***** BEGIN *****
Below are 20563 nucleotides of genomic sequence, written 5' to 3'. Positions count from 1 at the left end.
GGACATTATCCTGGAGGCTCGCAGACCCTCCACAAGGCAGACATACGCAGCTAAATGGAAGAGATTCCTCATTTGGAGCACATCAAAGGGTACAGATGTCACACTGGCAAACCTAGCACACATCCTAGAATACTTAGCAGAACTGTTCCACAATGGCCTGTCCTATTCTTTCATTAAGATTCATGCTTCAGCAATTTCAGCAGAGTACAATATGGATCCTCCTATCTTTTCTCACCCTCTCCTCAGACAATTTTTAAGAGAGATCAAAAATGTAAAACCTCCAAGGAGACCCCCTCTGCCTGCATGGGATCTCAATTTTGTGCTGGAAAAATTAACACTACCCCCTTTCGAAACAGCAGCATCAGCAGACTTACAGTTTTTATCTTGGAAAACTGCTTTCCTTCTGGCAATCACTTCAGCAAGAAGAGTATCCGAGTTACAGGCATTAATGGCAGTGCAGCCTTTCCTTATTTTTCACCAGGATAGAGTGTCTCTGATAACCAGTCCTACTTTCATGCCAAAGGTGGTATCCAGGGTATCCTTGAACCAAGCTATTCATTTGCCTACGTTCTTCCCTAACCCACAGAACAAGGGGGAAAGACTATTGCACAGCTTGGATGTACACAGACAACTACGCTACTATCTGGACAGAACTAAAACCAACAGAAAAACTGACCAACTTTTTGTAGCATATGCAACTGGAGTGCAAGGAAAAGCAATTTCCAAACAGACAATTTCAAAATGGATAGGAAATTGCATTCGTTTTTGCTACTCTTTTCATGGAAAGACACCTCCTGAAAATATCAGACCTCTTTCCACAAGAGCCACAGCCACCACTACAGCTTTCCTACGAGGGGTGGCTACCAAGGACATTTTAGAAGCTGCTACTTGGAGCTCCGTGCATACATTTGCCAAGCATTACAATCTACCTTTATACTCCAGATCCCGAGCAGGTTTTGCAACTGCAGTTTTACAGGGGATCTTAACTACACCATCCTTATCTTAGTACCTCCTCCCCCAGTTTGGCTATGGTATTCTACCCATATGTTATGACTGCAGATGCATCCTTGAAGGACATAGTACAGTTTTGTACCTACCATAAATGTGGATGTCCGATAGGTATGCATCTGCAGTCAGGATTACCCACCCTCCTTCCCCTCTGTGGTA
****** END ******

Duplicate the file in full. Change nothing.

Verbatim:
Below are 20563 nucleotides of genomic sequence, written 5' to 3'. Positions count from 1 at the left end.
GGACATTATCCTGGAGGCTCGCAGACCCTCCACAAGGCAGACATACGCAGCTAAATGGAAGAGATTCCTCATTTGGAGCACATCAAAGGGTACAGATGTCACACTGGCAAACCTAGCACACATCCTAGAATACTTAGCAGAACTGTTCCACAATGGCCTGTCCTATTCTTTCATTAAGATTCATGCTTCAGCAATTTCAGCAGAGTACAATATGGATCCTCCTATCTTTTCTCACCCTCTCCTCAGACAATTTTTAAGAGAGATCAAAAATGTAAAACCTCCAAGGAGACCCCCTCTGCCTGCATGGGATCTCAATTTTGTGCTGGAAAAATTAACACTACCCCCTTTCGAAACAGCAGCATCAGCAGACTTACAGTTTTTATCTTGGAAAACTGCTTTCCTTCTGGCAATCACTTCAGCAAGAAGAGTATCCGAGTTACAGGCATTAATGGCAGTGCAGCCTTTCCTTATTTTTCACCAGGATAGAGTGTCTCTGATAACCAGTCCTACTTTCATGCCAAAGGTGGTATCCAGGGTATCCTTGAACCAAGCTATTCATTTGCCTACGTTCTTCCCTAACCCACAGAACAAGGGGGAAAGACTATTGCACAGCTTGGATGTACACAGACAACTACGCTACTATCTGGACAGAACTAAAACCAACAGAAAAACTGACCAACTTTTTGTAGCATATGCAACTGGAGTGCAAGGAAAAGCAATTTCCAAACAGACAATTTCAAAATGGATAGGAAATTGCATTCGTTTTTGCTACTCTTTTCATGGAAAGACACCTCCTGAAAATATCAGACCTCTTTCCACAAGAGCCACAGCCACCACTACAGCTTTCCTACGAGGGGTGGCTACCAAGGACATTTTAGAAGCTGCTACTTGGAGCTCCGTGCATACATTTGCCAAGCATTACAATCTACCTTTATACTCCAGATCCCGAGCAGGTTTTGCAACTGCAGTTTTACAGGGGATCTTAACTACACCATCCTTATCTTAGTACCTCCTCCCCCAGTTTGGCTATGGTATTCTACCCATATGTTATGACTGCAGATGCATCCTTGAAGGACATAGTACAGTTTTGTACCTACCATAAATGTGGATGTCCGATAGGTATGCATCTGCAGTCAGGATTACCCACCCTCCTTCCCCTCTGTGGTA